Review: The Silver Sea

Review: The Silver SeaThe Silver Sea by Julia Golding
Published by Marshall Cavendish on September 24, 2013
Genres: Adventure, Fantasy, Historical, Mythology, Romance
Pages: 352
Format: Hardcover
Source: Library

A raid on a Viking village leaves 16-year-old Freydis seriously injured and her older brother Toki taken prisoner by the attacking pirates. When their father returns to what is left of the village, he gives Freydis an African slave, who is called Blue Man for his blue-black skin. Freydis and Blue Man are left with a neighboring tribe while her father pursues the pirates. Toki manages to escape, but he, Freydis, and Blue Man are set on a collision course with the pirate king. This engaging historical tale features plenty of rousing adventure and some hard truths about love—both familial and romantic. There are also passages that encourage readers to be tolerant of cultures other than their own. Golding includes a brief author’s note that describes the historical facts at the root of the story and a short glossary that helps with the characters’ references to Norse mythology. This addition to the growing number of Norse and Viking tales will be enjoyed by fans of Judson Roberts’ Strongbow Saga or Tim Severin’s Odinn’s Child.

First thing, which really does not matter at all, is that I cannot figure out why they changed the name of the book. The new name, Silver Sea, does not really have any correlation to the story. Yes, they spend a lot of time sailing on the waters, which are probably silver sometimes when the light shines off of them the right way, but there is actually a prophecy in the story referred to as ‘Wolf Cry.’ Pointless change is pointless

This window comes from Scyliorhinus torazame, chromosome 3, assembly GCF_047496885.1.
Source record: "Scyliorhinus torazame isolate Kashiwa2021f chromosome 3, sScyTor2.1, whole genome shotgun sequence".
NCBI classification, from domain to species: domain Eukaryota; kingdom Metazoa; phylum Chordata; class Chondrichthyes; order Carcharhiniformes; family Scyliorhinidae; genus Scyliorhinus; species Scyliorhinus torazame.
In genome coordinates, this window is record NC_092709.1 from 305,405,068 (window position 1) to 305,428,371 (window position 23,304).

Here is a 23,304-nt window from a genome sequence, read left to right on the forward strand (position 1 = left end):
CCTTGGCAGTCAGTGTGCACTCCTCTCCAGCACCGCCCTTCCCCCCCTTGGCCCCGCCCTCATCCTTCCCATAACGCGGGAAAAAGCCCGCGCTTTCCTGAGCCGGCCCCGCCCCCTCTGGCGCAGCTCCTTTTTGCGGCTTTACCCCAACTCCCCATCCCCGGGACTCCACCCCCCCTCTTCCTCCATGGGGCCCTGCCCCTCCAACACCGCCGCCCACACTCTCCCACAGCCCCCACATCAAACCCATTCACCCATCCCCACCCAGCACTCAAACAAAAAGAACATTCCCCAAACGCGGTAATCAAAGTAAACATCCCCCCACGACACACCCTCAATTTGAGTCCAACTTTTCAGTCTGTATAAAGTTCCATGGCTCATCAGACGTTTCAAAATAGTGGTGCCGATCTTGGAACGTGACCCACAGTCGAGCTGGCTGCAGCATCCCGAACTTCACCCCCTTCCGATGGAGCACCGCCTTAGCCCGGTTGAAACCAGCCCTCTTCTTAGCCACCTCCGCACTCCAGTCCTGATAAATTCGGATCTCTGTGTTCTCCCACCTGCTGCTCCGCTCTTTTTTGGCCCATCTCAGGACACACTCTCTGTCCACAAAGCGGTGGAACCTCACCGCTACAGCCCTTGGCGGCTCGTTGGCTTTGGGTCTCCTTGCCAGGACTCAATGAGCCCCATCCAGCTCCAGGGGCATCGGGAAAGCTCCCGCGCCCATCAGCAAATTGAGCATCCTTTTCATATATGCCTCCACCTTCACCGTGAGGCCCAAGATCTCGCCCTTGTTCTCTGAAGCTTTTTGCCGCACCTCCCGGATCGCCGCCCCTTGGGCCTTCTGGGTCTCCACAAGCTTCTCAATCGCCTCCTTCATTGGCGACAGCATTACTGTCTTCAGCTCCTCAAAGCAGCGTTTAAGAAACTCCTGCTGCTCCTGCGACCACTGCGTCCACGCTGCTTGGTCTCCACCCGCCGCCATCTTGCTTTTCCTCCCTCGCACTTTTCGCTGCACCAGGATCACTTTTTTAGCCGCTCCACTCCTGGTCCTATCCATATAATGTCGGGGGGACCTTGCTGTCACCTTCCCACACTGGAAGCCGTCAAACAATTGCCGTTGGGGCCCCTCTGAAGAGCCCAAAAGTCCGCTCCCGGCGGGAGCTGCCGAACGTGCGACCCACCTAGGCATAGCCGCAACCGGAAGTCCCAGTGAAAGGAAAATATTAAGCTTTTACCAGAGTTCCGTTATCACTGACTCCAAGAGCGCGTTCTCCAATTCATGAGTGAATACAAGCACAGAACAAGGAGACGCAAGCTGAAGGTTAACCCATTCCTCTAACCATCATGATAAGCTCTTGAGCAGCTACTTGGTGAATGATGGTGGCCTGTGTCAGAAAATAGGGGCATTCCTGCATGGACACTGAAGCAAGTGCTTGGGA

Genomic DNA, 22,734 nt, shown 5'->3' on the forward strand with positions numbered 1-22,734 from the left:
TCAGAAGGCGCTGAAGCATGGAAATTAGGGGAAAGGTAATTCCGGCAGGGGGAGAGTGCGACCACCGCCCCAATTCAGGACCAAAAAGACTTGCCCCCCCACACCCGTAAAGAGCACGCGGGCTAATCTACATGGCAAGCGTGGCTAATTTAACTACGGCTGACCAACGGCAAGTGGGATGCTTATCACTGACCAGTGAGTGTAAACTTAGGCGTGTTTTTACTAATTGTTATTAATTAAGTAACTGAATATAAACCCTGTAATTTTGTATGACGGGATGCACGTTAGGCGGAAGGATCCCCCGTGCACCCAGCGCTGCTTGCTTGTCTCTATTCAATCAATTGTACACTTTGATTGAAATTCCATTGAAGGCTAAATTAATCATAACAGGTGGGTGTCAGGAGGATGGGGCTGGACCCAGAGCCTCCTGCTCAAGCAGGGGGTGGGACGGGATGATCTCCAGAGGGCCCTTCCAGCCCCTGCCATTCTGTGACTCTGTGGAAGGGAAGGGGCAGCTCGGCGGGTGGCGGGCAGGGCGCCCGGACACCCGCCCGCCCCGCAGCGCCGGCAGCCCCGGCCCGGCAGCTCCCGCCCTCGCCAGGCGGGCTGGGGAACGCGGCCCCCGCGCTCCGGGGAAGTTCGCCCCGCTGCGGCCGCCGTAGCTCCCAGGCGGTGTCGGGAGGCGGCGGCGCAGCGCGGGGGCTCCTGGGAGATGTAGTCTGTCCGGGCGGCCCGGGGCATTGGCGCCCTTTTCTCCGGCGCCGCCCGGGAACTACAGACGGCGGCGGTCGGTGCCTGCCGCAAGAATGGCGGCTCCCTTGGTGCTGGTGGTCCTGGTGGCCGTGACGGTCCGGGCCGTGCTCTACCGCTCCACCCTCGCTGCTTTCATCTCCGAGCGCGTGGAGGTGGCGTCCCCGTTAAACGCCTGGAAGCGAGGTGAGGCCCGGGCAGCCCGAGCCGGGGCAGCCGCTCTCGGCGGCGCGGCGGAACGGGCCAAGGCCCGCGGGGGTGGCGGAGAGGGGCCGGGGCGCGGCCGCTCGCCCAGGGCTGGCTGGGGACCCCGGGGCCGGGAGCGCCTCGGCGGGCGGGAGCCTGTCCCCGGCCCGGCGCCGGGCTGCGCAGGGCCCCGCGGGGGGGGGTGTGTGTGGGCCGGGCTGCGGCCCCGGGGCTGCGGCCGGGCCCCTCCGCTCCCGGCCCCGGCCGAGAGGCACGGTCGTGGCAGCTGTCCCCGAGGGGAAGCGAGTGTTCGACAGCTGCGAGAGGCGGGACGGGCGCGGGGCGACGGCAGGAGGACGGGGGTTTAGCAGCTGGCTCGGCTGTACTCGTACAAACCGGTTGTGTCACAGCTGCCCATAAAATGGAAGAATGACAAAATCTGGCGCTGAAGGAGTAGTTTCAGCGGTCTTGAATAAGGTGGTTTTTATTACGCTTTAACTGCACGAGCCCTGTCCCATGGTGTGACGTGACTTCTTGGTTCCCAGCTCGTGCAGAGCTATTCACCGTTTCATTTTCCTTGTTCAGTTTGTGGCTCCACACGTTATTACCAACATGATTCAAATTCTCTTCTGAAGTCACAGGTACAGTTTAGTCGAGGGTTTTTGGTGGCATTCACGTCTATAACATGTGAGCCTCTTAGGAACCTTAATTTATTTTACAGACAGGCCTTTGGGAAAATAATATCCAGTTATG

Last year, I read my first book by Julia Golding: Dragonfly. Although the story was largely predictable, I loved it. The characters were engaging and felt like real people. (And the P&Pish nature of the romance held appeal too.) I expected this book to be much the same: predictable, but quite enjoyable and clever in spite of that.

Well, I was wrong. I totally thought I knew what was going to happen. But I was wrong. For one thing, I didn’t get the super happy ending that I was expecting. Most books for teens end pretty happily, although I can name a good selection that don’t, although most are somewhere in the middle of a series or a dystopia. In this instance, the sad ending does make for a more realistic story given the setting. Still, I was rooting for the characters and hoped all the good people would get to have everything they wanted and the bad people die.

Julia Golding writes strong women, although not necessarily physically strong. They are clever, resourceful and determined. Although I recommend Dragonfly more than Silver Sea, I will definitely be reading more Julia Golding and think she is a fantasy author well worth trying.

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